Are there any skills that you use for yourself to help you excel in that high-performance environment?
I can remember the first time when I worked with the Penguins, and I remember seeing all the elite athletes that were in there, and just for a second, it hit me. I was like, “Okay, now I need to get back to what I need to focus on.” After a while you get used to it. So, for me, especially when I’m going into team meetings, knowing what I need to focus on, knowing what I’m trying to accomplish in that situation is key. And the biggest thing is preparation. So, if I’m doing a team presentation or working with leaders or even with individuals, I’ve read everything about that individual’s last five games. I’ve probably watched them play a couple of times. If I’m going into a team situation I always have a plan A, plan B, plan C, because you never know where the discussion is going to go. And then another thing is just life balance. I have three kids. So being able to balance family, running my own business, travel, having a social life, just making sure I’m doing the best I can in each of those areas. I think for a lot of practitioners you’ll see that that is one of the biggest struggles, but I’ve been fortunate that I’ve had a lot of people that have helped me throughout the process as well.
Are there any unexpected roles that you’ve found yourself playing at the big leagues?
The first was with the NHL Combine. They asked me a month in advance to come, and so that was just kind of thrown on me and I hadn’t put much thought into it and then all of a sudden it became something I was doing. I actually really enjoyed it. I learned a lot about high-performance athletes by listening to answers at combines. Also, being there for coaches and for management. Whether it’s helping them through situations and being able to listen to them and being a confidant for them as well.
Are there any lessons or concepts that keep getting reinforced over and over?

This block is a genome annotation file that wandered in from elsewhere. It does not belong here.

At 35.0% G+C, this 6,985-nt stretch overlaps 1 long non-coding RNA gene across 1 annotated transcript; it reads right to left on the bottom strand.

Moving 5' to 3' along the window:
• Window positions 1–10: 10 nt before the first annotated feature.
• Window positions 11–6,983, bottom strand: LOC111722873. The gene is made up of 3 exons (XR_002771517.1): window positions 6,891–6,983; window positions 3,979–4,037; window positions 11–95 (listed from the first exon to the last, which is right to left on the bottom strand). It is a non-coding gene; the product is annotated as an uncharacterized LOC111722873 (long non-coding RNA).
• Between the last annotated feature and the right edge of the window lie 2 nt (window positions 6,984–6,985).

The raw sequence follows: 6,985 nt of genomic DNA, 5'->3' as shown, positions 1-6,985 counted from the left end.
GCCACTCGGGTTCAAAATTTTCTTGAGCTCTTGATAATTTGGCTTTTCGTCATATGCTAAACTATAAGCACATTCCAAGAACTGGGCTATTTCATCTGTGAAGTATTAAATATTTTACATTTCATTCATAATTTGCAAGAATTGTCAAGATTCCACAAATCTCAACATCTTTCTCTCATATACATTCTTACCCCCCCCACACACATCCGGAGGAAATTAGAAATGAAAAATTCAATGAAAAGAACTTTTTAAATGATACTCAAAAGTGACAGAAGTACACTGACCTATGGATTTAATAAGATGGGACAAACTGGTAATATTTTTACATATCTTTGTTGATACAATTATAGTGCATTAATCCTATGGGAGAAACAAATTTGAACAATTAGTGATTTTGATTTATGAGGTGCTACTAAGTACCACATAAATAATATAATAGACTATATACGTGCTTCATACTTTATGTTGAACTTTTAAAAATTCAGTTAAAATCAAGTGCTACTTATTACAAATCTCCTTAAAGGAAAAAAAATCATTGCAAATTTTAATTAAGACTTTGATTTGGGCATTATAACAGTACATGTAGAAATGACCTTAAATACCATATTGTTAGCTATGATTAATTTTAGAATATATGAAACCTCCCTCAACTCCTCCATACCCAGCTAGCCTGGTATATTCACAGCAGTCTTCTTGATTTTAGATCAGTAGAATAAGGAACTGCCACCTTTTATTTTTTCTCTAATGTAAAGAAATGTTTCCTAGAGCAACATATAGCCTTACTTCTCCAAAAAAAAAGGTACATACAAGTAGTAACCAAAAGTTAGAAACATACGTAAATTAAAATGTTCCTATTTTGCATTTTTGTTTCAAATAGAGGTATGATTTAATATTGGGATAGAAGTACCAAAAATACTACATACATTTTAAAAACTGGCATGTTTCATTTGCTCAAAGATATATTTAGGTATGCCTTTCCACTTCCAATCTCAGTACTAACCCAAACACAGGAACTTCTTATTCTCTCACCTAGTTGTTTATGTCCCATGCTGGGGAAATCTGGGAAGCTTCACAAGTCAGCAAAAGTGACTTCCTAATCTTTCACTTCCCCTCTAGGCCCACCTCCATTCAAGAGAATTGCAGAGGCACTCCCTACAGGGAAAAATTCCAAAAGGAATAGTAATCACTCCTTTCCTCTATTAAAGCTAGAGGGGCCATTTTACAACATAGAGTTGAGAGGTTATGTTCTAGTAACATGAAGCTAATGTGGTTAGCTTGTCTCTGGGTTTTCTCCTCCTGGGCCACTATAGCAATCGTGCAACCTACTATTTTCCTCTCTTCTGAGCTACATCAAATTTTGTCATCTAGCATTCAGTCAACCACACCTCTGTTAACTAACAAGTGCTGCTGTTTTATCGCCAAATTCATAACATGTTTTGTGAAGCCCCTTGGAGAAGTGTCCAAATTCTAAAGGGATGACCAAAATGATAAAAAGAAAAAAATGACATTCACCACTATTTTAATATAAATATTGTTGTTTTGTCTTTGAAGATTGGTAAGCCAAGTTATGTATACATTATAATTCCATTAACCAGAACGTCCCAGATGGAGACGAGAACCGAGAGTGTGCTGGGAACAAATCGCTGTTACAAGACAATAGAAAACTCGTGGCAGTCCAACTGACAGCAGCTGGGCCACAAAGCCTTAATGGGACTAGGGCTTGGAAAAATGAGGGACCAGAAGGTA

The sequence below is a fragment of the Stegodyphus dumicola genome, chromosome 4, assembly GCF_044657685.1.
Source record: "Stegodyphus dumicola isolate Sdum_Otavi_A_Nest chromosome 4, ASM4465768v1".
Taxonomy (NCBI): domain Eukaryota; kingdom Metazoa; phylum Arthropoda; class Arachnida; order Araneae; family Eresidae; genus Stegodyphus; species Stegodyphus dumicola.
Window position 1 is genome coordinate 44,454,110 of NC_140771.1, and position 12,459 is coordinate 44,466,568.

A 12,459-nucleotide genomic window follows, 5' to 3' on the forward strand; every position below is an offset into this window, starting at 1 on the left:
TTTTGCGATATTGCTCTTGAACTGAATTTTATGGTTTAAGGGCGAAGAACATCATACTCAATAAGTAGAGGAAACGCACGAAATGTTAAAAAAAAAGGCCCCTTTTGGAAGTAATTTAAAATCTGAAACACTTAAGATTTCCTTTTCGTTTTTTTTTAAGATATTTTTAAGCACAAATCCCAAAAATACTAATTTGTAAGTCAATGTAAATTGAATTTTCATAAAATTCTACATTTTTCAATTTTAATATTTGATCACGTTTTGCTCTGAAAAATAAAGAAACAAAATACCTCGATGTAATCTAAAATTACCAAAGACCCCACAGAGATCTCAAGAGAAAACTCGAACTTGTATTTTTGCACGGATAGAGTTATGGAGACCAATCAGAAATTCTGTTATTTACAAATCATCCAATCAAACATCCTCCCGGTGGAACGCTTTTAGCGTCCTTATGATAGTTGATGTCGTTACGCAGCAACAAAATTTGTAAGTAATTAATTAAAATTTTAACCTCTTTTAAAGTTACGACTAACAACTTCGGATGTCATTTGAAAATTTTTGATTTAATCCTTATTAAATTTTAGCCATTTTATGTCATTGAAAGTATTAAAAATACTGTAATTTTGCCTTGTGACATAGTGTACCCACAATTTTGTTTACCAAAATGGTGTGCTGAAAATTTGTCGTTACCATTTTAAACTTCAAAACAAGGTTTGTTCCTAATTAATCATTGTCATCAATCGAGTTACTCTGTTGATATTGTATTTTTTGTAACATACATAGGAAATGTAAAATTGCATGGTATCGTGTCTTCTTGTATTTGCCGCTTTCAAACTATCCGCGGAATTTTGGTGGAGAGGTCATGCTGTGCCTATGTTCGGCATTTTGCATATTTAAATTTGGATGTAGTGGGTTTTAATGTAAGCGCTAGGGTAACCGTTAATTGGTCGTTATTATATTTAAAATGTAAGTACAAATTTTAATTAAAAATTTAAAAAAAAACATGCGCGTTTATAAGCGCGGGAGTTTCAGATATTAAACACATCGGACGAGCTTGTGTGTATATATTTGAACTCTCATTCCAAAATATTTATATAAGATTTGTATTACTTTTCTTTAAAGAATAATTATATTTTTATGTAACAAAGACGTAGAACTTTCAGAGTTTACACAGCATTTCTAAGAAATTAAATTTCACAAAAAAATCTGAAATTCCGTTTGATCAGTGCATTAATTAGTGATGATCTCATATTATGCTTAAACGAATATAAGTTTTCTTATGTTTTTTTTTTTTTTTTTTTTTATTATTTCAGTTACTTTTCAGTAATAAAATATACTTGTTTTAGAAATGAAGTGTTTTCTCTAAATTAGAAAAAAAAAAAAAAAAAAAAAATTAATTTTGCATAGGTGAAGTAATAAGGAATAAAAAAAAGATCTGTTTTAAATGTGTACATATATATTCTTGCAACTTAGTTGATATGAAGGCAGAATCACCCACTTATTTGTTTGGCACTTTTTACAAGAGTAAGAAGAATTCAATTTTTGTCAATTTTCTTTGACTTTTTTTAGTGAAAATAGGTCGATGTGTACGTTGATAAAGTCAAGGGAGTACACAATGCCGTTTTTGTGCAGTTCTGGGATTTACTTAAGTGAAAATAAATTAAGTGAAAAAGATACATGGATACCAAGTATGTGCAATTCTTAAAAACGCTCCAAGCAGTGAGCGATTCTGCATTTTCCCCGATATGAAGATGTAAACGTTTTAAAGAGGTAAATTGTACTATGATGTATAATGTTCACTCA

One thing that I see makes a huge difference at any level is the culture of the team. And it has to be set by the players, not the coach. If the coach is driving the culture, it’s there but it’s not as strong. If you have good leaders on the team and the team has a good culture, where they’re all respectful of everybody, they have a similar identity, similar goals in mind, that team functions a lot better; or at least winning is a lot easier. It’s not that you can’t win without the right culture, it’s just a heck of a lot easier and you go a lot farther when everything is in place the way it needs to be. My role is to facilitate the discussion. As a sports psychology consultant, you’re not on the inside; you’re not on the outside. You’re sort of on the sidelines. You’re a part of it but you don’t ever want to be the core of it. You don’t want them to rely on you. My job is to help them figure it out, to facilitate discussions amongst players as to how they see themselves, what do they think about this season, and sometimes if they go off track you bring them back into it. And also, playing devil’s advocate sometimes and really challenging them.
Was there any new specific lesson that you learned this past year?
How important relationships are. I chose to leave a Stanley Cup championship team to join a team that’s fighting to even make the playoffs. One of the reasons I left is because the people that are in New Jersey were all Pittsburgh people at one point; not all of them but a lot of them. The head coach in New Jersey was the head coach with the Penguins’ minor league team for a while. The GM and the assistant GM were both Pittsburghers with me. Actually, the New Jersey GM was the GM that originally hired me in Pittsburgh. So, the relationship I had established with them and continued to hold on to was what lead me to work with them. I still have great relationships with the Penguins’ staff and players, but it was time for a new challenge.